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Before our groups merged, we drew up plans for green infrastructure implementation over two hard copies of the BC campus map. They’re both displayed below for the sake of showing how our groups have progressed and what changes have been made to our ideas.
For our Macaulay Honors College Seminar Three class, The Science of New York, each group has been tasked with designing an earth-friendly program to improve the flow of rainwater (or put it to better use) on the Brooklyn College campus. At the end of the class, we are going to choose one program to submit to the EPA Campus RainWorks Challenge.
The three members of our group are Anna Kozlova, Daniel Scarpati and Trevor Lee. Each of us has come up with a separate idea/program to improve the rainwater system at Brooklyn College, and we hope to combine the best aspects of each program and come up with one final design by the second week of October.
There’s a small raised block of cement outside of Whitehead Hall on the BC campus. It’s in front of the building and behind the wooden seating area where most people spend time eating lunch and working on group assignments. This spot is out of the way (not in direct walking-traffic by any means) and currently unused. All that resides there now is a small patch of grass and a family of feral street cats.
With the amount of rain the falls onto the roof of Whitehead Hall (over 13,750 square feet), this would be a perfect place to implement a type of rainwater storage system. Whether it be rain barrels or a storage tank, this collected water could be used to soak the surrouning trees and grass and possible even power the batteries that the BC campus golf carts run on (via the design depicted in the following embedded video, which was found by Anna).
Whatever the use, this rain storage device would prevent excess water from pouring onto the surrounding pavement or from backing up the drains and pipes around and in Whitehead Hall.
For my idea, I wanted to focus on the rainwater collected by Whitehead Hall. My focus, rather than direct rainwater collection, would be to redirect water away from the sewage system through a possible downspout disconnection. With the addition of a little extra plumbing, it maybe be possible to redirect water flow to the grassy area on the upper right of the image Daniel used . In a soil and plan rich environment, rainwater would be kept from possibly overwhelming existing water systems
In that particular area, we could plant a rain garden with vegetation suitable to local campus-friendly animals such as squirrels and certain species of birds. We could do quite a bit of research on vegetation that requires the least maintenance, and provides the most benefit to the local area in terms of aesthetics and it’s animal-friendly environment. The garden could serve as a community piece, and would be a nice sight for children playing in the nearby park.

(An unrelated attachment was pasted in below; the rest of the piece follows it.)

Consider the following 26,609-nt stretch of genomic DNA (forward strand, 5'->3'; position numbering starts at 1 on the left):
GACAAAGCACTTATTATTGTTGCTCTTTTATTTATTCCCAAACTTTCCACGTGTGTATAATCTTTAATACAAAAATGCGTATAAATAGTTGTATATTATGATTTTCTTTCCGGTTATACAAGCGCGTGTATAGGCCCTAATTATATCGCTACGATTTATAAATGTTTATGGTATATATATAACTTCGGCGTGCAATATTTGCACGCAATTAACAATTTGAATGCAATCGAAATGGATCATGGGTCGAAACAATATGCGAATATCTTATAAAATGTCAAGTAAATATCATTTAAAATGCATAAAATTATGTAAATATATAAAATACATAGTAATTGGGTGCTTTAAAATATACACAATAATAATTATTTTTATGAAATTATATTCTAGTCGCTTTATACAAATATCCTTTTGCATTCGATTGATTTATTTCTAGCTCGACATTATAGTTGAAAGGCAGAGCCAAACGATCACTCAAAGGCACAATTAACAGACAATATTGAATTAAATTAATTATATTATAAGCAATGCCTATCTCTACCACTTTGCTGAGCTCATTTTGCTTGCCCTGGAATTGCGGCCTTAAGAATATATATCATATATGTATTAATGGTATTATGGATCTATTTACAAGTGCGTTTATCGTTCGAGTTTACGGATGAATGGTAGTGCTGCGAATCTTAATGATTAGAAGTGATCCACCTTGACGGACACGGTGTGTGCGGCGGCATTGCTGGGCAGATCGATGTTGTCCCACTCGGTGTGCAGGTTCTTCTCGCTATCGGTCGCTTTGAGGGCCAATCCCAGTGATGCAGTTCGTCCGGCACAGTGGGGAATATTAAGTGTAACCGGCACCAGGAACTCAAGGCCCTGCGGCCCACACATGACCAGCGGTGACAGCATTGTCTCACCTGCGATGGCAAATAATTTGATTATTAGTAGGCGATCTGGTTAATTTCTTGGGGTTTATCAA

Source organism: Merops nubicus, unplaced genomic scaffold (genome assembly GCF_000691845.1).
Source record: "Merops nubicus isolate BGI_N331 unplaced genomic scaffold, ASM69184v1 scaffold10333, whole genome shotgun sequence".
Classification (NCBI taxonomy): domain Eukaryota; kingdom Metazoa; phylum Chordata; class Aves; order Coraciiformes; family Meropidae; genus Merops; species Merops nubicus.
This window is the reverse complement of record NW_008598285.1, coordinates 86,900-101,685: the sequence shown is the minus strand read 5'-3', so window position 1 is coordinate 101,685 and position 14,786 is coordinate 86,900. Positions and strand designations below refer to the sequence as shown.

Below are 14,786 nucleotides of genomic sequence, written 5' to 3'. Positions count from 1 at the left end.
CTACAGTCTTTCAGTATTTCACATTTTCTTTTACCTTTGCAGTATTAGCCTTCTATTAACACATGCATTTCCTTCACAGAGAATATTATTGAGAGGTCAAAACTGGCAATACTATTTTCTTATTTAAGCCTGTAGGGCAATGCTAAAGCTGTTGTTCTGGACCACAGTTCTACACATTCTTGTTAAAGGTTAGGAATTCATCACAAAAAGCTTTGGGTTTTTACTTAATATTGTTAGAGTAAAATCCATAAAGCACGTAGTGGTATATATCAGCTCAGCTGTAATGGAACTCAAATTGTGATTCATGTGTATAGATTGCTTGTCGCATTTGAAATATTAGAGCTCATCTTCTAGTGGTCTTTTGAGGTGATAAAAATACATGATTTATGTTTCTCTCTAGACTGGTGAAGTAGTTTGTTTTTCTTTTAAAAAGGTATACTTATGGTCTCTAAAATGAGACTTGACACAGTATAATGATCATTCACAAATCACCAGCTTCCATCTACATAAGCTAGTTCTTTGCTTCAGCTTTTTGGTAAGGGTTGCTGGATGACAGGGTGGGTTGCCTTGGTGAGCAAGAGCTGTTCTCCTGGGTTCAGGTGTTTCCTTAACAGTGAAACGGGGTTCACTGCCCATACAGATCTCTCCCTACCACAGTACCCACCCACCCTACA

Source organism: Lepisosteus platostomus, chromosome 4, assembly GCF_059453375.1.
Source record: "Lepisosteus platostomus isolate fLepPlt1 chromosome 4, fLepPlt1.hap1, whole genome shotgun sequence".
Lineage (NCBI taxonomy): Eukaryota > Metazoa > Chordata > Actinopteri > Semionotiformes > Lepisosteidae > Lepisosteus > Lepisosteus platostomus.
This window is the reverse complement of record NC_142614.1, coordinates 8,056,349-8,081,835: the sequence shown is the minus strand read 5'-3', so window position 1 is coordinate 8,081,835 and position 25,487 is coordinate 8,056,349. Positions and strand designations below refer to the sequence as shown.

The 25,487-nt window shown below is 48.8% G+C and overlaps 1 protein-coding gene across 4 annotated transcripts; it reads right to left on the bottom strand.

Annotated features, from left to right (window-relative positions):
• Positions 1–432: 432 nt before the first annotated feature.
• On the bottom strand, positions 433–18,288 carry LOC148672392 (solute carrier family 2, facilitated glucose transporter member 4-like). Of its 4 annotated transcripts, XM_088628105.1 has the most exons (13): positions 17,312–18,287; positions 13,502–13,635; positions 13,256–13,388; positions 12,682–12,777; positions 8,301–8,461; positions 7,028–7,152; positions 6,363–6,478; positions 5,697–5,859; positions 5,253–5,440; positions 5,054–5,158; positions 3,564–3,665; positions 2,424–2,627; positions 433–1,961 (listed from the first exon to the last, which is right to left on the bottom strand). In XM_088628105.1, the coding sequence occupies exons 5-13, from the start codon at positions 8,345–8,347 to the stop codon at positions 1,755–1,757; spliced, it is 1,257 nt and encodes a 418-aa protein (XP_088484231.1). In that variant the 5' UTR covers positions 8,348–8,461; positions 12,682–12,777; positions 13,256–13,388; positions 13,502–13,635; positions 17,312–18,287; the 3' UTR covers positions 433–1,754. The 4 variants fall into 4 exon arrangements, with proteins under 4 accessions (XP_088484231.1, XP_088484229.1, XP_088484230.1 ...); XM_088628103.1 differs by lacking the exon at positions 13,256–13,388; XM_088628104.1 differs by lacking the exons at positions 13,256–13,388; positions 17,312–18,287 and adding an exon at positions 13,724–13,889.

The problem is when rain falls, a lot of that water is going to waste. Instead of letting the water run onto the cement, where there are no tunnels, gutters, or pipes near the grounds, we can make an apparatus that either collects the water to filter and use for later or make a simple model to use that water to generate electricity. Also, some of that water can be channelled to the constantly destroyed and paved grass. That would make for a healthier and more beautiful campus.
Also, as many of you may know, the walkway from the W.E.B to the West Quad building slants down towards the tennis court. All the water that falls is going towards the raised cement that surround the tennis court. Maybe we can make a gutter, to collect all the water at strategically placed and positioned areas so that we can maximize efficiency and minimize cost. Maybe even a gutter than connects to the pipe would work as well.
Some problems are in might get in the way if an apparatus is built to collect the water. A lot of students do go near that building to use it for various reasons, such as club. We can counter that by putting gutters in place, or pipes. But as well, construction can get in the way. It would be best if it was quickly built during a weekend, holiday, or some day where not many students go to school. Building a gutter, or tunnel to collect the rain water that falls down the slanted path near the tennis court might take long. One can build a small one, and then just have a pipe that can connect it to a hose on the grass to water the grass.
Although these ideas/programs may seem different, we hope to be able to create a program that we can all agree on based on the best aspects of each of our individual assignments.